Updated 4:01 p.m. Aug. 10.
NEW YORK - Disgraced financier Jeffrey Epstein was found dead Saturday after an apparent suicide in the New York jail cell where he was being held without bail on sex-trafficking charges, and a source said he was not on suicide watch at the time of his death.
Epstein, 66, was found unresponsive in his cell in the Special Housing Unit of the Metropolitan Correctional Center and transported to a hospital, where he was pronounced dead, the Federal Bureau of Prisons, which operates the lower Manhattan jail, said in a statement.
The source, who was not authorized to speak on the record, said Epstein, a well-connected money manager known for socializing with politicians and royalty, was found hanging by his neck.
The FBI and the Department of Justice's inspector general were opening investigations, U.S. Attorney General William Barr said, adding that he was "appalled" to learn of his death in federal custody.
"Mr. Epstein’s death raises serious questions that must be answered," Barr said in a statement.
Incident in July
Last month, Epstein was found unconscious on the floor of his jail cell with marks on his neck, according to media reports, and officials were investigating that incident as a possible suicide or assault.
Even so, Epstein had recently been taken off suicide watch, a special set of procedures for inmates in danger of killing themselves, according to the source, who said the financier was in a cell by himself when his body was found.
Aja Davis, a spokeswoman for New York City’s chief medical examiner, said she could not say how Epstein died before her office examined the body.
Epstein was arrested July 6 at a New Jersey airport upon his return from Paris. He pleaded not guilty to charges of sex trafficking involving dozens of underage girls as young as 14, from at least 2002 to 2005, an indictment that followed years of
sex-abuse allegations against him.
It was not immediately clear why Epstein was taken off suicide watch, and officials did not respond to requests for comment.
At the MCC, two jail guards are required to make separate checks on all prisoners every 30 minutes, but that procedure was not followed overnight, according to the source.
In addition, every 15 minutes guards are required to make another check on prisoners who are on suicide watch.
Guards are required to remove any prisoner placed on suicide watch from the Special Housing Unit where Epstein was housed, according to a Twitter post by Preet Bharara, a former U.S. attorney for the Southern District of New York.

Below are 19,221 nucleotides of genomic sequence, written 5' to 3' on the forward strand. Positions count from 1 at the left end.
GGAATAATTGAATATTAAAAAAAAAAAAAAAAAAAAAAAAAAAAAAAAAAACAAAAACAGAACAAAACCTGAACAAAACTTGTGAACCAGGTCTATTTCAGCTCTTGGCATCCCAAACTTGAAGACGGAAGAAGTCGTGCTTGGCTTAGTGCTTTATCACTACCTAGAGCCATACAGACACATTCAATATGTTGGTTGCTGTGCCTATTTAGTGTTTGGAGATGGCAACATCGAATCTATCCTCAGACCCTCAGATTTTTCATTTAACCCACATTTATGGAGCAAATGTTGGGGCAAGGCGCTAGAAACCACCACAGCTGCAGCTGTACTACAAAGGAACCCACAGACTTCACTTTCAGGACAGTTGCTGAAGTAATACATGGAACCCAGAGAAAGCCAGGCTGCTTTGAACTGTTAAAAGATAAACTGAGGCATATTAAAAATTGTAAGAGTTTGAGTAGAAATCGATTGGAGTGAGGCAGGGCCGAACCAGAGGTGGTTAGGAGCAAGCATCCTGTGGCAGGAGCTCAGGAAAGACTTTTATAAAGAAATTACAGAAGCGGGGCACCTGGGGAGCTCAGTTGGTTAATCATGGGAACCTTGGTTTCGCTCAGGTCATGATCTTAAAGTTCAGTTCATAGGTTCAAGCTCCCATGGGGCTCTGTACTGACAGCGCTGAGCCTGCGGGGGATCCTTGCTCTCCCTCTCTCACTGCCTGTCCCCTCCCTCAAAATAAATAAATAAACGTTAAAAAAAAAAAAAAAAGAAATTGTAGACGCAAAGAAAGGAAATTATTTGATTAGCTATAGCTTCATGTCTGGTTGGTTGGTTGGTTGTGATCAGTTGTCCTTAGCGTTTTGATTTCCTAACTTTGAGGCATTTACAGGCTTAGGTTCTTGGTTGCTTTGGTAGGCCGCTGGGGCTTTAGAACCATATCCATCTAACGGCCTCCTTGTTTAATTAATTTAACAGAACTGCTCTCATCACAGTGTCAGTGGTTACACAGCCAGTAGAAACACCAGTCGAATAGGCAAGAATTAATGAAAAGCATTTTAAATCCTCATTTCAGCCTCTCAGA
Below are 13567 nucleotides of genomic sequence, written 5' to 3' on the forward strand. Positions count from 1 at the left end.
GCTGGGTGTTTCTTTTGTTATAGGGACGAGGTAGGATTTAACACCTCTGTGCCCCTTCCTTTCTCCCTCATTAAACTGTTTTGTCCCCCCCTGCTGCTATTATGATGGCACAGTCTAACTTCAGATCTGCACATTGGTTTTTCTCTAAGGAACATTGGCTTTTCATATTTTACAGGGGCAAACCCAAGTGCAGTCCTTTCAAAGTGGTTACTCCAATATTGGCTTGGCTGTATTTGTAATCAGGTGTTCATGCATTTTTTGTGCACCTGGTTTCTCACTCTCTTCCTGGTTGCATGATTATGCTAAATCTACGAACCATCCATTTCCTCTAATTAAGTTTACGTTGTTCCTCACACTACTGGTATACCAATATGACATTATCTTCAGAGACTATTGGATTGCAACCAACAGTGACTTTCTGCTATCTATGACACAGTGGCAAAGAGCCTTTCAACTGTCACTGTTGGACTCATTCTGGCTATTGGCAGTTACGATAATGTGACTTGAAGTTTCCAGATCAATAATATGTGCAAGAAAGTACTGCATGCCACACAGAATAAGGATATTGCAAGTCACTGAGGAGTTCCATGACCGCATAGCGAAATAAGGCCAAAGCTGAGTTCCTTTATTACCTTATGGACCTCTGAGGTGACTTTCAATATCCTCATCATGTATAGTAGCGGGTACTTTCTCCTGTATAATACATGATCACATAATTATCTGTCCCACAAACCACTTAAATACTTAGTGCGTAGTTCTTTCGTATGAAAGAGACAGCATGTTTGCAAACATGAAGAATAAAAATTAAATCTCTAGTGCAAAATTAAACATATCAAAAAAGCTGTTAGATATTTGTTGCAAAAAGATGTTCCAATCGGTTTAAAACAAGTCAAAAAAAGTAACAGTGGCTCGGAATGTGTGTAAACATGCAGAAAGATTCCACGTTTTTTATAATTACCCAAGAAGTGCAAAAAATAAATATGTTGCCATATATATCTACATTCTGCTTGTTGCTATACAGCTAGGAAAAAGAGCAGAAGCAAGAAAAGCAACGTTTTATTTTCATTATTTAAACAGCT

The unit is used to separate inmates such as alleged sex offenders from the general population for their protection.
Last month, a judge refused to release Epstein on bail to allow him to live under 24-hour guard in his opulent townhouse on Manhattan's Upper East Side. The financier was appealing that ruling.
After Epstein's arrest, prosecutors said a search of his townhouse, conducted under a warrant, uncovered evidence of hundreds, and perhaps thousands, of nude photographs of “what appeared to be underage girls,” including some photos cataloged on compact discs and kept in a locked safe.
In a court filing on July 25, the government said it was pursuing an "ongoing investigation of uncharged individuals" in connection with the case.
That investigation, in the U.S. attorney’s office in Manhattan, will continue despite Epstein's death, a different source familiar with the matter said.
Friend of Trump, Clinton
Over the years, Epstein has counted President Donald Trump and former President Bill Clinton as his friends, and, according to court papers, Britain’s Prince Andrew. None of them was mentioned in the indictment against Epstein.
The charges were announced more than a decade after he pleaded guilty in Florida to state prostitution charges in a deal with prosecutors that has been widely criticized as too lenient.
One of the Florida prosecutors, Alexander Acosta, resigned as U.S. labor secretary in July as the deal came under fresh scrutiny after Epstein's arrest in New York.
His death came a day after the unsealing of a court filing in which a woman who accused Epstein of keeping her as a sex slave said one of the financier's associates had instructed her to have sex with at least a half-dozen prominent men.
The claim by Virginia Giuffre came in a deposition that was included in about 2,000 pages of documents related to her defamation lawsuit against Ghislaine Maxwell, the associate whom Giuffre said helped Epstein procure girls for sex.
Lawyers for Maxwell did not respond to several phone and email requests for comment.